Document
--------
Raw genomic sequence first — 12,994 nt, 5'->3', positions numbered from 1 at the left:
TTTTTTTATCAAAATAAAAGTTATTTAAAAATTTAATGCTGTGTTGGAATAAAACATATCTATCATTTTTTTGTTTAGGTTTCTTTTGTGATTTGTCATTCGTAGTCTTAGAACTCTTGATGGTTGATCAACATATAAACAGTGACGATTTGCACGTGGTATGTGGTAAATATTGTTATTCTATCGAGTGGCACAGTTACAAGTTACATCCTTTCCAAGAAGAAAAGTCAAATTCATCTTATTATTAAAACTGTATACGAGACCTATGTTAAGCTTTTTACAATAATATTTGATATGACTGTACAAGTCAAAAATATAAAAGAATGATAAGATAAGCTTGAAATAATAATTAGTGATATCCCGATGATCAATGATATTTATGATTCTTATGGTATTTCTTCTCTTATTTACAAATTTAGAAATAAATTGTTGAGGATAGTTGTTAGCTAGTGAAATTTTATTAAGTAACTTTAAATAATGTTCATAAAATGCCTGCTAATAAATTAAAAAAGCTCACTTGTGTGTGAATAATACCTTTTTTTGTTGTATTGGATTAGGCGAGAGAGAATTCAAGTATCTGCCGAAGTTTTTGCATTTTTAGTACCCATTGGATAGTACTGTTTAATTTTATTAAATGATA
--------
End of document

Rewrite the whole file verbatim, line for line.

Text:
Raw genomic sequence first — 12,994 nt, 5'->3', positions numbered from 1 at the left:
TTTTTTTATCAAAATAAAAGTTATTTAAAAATTTAATGCTGTGTTGGAATAAAACATATCTATCATTTTTTTGTTTAGGTTTCTTTTGTGATTTGTCATTCGTAGTCTTAGAACTCTTGATGGTTGATCAACATATAAACAGTGACGATTTGCACGTGGTATGTGGTAAATATTGTTATTCTATCGAGTGGCACAGTTACAAGTTACATCCTTTCCAAGAAGAAAAGTCAAATTCATCTTATTATTAAAACTGTATACGAGACCTATGTTAAGCTTTTTACAATAATATTTGATATGACTGTACAAGTCAAAAATATAAAAGAATGATAAGATAAGCTTGAAATAATAATTAGTGATATCCCGATGATCAATGATATTTATGATTCTTATGGTATTTCTTCTCTTATTTACAAATTTAGAAATAAATTGTTGAGGATAGTTGTTAGCTAGTGAAATTTTATTAAGTAACTTTAAATAATGTTCATAAAATGCCTGCTAATAAATTAAAAAAGCTCACTTGTGTGTGAATAATACCTTTTTTTGTTGTATTGGATTAGGCGAGAGAGAATTCAAGTATCTGCCGAAGTTTTTGCATTTTTAGTACCCATTGGATAGTACTGTTTAATTTTATTAAATGATA